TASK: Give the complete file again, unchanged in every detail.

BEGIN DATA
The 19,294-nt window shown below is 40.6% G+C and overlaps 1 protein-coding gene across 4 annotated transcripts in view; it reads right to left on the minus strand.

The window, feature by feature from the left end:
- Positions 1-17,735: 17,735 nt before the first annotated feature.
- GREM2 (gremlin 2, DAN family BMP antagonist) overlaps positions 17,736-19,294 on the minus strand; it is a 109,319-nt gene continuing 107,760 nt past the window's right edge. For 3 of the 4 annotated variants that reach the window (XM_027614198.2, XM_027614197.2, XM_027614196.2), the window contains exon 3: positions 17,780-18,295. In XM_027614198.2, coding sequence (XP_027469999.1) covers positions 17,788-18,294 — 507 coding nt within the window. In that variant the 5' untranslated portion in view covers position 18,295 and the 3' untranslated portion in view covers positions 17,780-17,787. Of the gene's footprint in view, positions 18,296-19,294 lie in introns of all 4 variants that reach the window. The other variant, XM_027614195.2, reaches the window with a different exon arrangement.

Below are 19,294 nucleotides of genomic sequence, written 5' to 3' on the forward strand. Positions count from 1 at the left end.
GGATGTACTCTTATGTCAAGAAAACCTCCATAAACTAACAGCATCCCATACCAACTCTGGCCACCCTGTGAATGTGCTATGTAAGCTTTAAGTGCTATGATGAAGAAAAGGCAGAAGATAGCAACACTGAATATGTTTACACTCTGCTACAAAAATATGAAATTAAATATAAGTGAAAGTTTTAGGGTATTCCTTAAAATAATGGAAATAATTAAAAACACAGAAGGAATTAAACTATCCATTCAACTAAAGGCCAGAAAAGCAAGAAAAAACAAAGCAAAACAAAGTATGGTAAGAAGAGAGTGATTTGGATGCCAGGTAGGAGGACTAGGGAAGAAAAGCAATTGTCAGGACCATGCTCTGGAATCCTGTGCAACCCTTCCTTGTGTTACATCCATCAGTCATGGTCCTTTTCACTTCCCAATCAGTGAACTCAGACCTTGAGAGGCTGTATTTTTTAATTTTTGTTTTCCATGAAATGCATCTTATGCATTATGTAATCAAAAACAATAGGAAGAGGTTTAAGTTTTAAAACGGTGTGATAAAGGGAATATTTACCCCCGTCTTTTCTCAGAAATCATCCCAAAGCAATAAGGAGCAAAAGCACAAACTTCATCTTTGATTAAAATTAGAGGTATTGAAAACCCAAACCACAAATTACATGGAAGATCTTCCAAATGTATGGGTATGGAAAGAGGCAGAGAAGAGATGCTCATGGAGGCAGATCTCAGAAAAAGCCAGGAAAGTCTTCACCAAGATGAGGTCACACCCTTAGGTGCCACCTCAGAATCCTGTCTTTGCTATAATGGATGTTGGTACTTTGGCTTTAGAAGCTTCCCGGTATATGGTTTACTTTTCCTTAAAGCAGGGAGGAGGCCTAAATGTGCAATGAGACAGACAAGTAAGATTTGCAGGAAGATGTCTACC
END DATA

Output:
The 19,294-nt window shown below is 40.6% G+C and overlaps 1 protein-coding gene across 4 annotated transcripts in view; it reads right to left on the minus strand.

The window, feature by feature from the left end:
- Positions 1-17,735: 17,735 nt before the first annotated feature.
- GREM2 (gremlin 2, DAN family BMP antagonist) overlaps positions 17,736-19,294 on the minus strand; it is a 109,319-nt gene continuing 107,760 nt past the window's right edge. For 3 of the 4 annotated variants that reach the window (XM_027614198.2, XM_027614197.2, XM_027614196.2), the window contains exon 3: positions 17,780-18,295. In XM_027614198.2, coding sequence (XP_027469999.1) covers positions 17,788-18,294 — 507 coding nt within the window. In that variant the 5' untranslated portion in view covers position 18,295 and the 3' untranslated portion in view covers positions 17,780-17,787. Of the gene's footprint in view, positions 18,296-19,294 lie in introns of all 4 variants that reach the window. The other variant, XM_027614195.2, reaches the window with a different exon arrangement.

Below are 19,294 nucleotides of genomic sequence, written 5' to 3' on the forward strand. Positions count from 1 at the left end.
GGATGTACTCTTATGTCAAGAAAACCTCCATAAACTAACAGCATCCCATACCAACTCTGGCCACCCTGTGAATGTGCTATGTAAGCTTTAAGTGCTATGATGAAGAAAAGGCAGAAGATAGCAACACTGAATATGTTTACACTCTGCTACAAAAATATGAAATTAAATATAAGTGAAAGTTTTAGGGTATTCCTTAAAATAATGGAAATAATTAAAAACACAGAAGGAATTAAACTATCCATTCAACTAAAGGCCAGAAAAGCAAGAAAAAACAAAGCAAAACAAAGTATGGTAAGAAGAGAGTGATTTGGATGCCAGGTAGGAGGACTAGGGAAGAAAAGCAATTGTCAGGACCATGCTCTGGAATCCTGTGCAACCCTTCCTTGTGTTACATCCATCAGTCATGGTCCTTTTCACTTCCCAATCAGTGAACTCAGACCTTGAGAGGCTGTATTTTTTAATTTTTGTTTTCCATGAAATGCATCTTATGCATTATGTAATCAAAAACAATAGGAAGAGGTTTAAGTTTTAAAACGGTGTGATAAAGGGAATATTTACCCCCGTCTTTTCTCAGAAATCATCCCAAAGCAATAAGGAGCAAAAGCACAAACTTCATCTTTGATTAAAATTAGAGGTATTGAAAACCCAAACCACAAATTACATGGAAGATCTTCCAAATGTATGGGTATGGAAAGAGGCAGAGAAGAGATGCTCATGGAGGCAGATCTCAGAAAAAGCCAGGAAAGTCTTCACCAAGATGAGGTCACACCCTTAGGTGCCACCTCAGAATCCTGTCTTTGCTATAATGGATGTTGGTACTTTGGCTTTAGAAGCTTCCCGGTATATGGTTTACTTTTCCTTAAAGCAGGGAGGAGGCCTAAATGTGCAATGAGACAGACAAGTAAGATTTGCAGGAAGATGTCTACC